Suresh B R, Country head of human resources, Bosch Limited, says elevating awareness is a crucial step in our journey towards inclusivity.

JSW Paints operates the entire Wood Finishes line at its unit in Vasind, Maharashtra with women employees.

“This semi-automated line is managed completely by women employees from processing to packing the Beauteak range of wood finishes. JSW Paints is in the process of preparing its Colourant line at its other plant in Vijayanagara, Karnataka to be managed by women in the coming quarter,” says A S Sundaresan, Joint MD and CEO of JSW Paints.

JSW Paints also has women in frontline roles and customer relationship officers servicing retail market in Bengaluru, Hyderabad and Mumbai. Berger Paints, which commenced production in its Sandila plant in UP earlier this year, has one section — a colorant and Stainer unit – that is operated by women.

“The unit doesn’t require any great physical labor, and the company has recruited ITI-trained girls in the plant and they are doing a fabulous job there,” Berger Paints CEO Abhijit Roy had told TNIE in an earlier interaction.

Firms need to narrow diversity gap

From manufacturing to IT, across sectors companies take steps to narrow diversity gap, but women’s workforce participation is still low in the country. Country’s largest IT services company Tata Consultancy Services (TCS), which employs 35.7% of the women workforce, has been seeing higher attrition among its female employees.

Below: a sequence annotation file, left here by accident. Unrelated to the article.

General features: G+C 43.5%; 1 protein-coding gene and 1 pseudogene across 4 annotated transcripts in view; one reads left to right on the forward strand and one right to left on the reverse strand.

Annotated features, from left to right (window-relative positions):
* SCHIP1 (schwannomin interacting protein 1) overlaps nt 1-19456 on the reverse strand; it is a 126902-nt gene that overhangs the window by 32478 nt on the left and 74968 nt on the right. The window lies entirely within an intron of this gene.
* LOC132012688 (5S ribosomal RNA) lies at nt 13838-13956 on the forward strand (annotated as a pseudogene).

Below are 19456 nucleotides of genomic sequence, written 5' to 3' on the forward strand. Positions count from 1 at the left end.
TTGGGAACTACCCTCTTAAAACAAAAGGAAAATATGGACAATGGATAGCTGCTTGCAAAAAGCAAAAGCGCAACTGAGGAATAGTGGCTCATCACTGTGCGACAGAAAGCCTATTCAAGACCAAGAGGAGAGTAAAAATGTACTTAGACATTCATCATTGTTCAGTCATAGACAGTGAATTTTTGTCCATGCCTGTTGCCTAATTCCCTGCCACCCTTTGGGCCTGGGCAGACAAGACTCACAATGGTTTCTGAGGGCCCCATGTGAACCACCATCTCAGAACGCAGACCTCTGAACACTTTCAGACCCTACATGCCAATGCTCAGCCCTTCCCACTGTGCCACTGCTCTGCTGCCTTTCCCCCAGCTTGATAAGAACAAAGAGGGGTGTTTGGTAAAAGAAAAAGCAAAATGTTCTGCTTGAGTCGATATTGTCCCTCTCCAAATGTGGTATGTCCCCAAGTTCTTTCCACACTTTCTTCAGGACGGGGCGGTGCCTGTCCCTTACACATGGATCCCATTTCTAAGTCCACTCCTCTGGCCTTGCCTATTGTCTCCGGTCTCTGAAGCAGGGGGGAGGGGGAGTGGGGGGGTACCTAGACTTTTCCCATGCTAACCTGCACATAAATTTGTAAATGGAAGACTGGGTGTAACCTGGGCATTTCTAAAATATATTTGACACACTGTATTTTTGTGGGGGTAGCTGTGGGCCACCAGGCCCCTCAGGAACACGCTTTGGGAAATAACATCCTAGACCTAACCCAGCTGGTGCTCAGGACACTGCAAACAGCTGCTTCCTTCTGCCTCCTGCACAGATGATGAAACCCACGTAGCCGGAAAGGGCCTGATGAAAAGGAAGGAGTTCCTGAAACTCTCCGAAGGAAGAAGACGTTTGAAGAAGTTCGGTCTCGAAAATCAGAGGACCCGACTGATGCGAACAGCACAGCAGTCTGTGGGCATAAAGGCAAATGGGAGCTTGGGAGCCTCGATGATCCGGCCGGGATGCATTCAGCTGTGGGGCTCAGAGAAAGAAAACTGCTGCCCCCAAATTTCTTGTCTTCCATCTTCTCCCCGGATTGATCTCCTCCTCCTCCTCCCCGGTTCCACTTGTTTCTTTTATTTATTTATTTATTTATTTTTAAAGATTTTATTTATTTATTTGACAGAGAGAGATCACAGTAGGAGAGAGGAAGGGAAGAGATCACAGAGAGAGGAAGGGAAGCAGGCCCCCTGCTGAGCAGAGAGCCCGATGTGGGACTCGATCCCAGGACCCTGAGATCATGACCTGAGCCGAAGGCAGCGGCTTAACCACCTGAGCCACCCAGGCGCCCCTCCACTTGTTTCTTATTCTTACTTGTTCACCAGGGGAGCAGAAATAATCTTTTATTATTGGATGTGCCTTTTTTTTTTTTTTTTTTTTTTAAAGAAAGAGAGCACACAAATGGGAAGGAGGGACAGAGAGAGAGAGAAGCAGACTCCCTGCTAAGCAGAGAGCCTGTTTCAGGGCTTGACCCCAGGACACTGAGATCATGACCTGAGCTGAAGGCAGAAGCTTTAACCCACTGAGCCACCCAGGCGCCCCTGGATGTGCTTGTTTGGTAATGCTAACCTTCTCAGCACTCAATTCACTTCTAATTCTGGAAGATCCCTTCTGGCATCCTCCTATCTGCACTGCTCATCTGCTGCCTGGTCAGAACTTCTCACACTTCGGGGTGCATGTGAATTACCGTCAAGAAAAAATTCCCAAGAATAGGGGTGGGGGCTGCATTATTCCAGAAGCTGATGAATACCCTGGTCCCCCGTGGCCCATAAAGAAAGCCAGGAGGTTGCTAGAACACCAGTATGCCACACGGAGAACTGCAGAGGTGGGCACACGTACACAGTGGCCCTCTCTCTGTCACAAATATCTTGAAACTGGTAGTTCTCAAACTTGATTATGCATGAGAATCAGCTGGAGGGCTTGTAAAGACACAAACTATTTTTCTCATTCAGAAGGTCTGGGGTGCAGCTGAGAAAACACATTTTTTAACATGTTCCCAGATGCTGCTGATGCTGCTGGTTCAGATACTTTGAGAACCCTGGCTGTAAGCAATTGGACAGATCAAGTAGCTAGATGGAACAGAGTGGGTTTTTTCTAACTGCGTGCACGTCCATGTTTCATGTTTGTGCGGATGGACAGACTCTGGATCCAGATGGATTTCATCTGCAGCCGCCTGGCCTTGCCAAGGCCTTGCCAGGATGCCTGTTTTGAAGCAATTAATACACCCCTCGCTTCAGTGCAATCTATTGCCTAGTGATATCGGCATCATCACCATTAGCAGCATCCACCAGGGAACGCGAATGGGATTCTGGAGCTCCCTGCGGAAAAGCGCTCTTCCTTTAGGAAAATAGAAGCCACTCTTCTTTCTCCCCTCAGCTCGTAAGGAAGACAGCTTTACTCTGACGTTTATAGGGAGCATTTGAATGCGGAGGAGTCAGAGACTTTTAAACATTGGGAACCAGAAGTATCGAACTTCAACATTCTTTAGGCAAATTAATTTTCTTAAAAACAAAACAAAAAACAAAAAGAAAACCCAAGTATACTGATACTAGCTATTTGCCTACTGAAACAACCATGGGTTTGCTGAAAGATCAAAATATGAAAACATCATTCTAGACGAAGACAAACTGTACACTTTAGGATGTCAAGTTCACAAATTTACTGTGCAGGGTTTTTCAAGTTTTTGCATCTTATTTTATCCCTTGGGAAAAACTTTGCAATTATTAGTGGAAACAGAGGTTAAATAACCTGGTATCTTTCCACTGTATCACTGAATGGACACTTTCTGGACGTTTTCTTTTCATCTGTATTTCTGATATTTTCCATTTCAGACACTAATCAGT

In its annual report, TCS chief human resource officer Milind Lakkad said the higher attrition among women in FY23 is a setback to “our efforts to promote gender diversity but we are doubling down on it.”

Following the Covid-19 pandemic, particularly in the IT sector, women are exiting the workforce at a rate twice that of men. “In recent months, the attrition rate among female employees has surged to levels ranging from 30% to 40%, a stark contrast to the typical sector attrition rate of around 15%. Women in mid-career roles, typically aged between 30 and 40 years are mostly exhibiting this trend. This group faces the challenge of managing a disproportionate share of childcare and domestic responsibilities, leading them to make the difficult decision to leave their jobs,” says Anjali Raghuvanshi, Chief People Officer, Randstad India.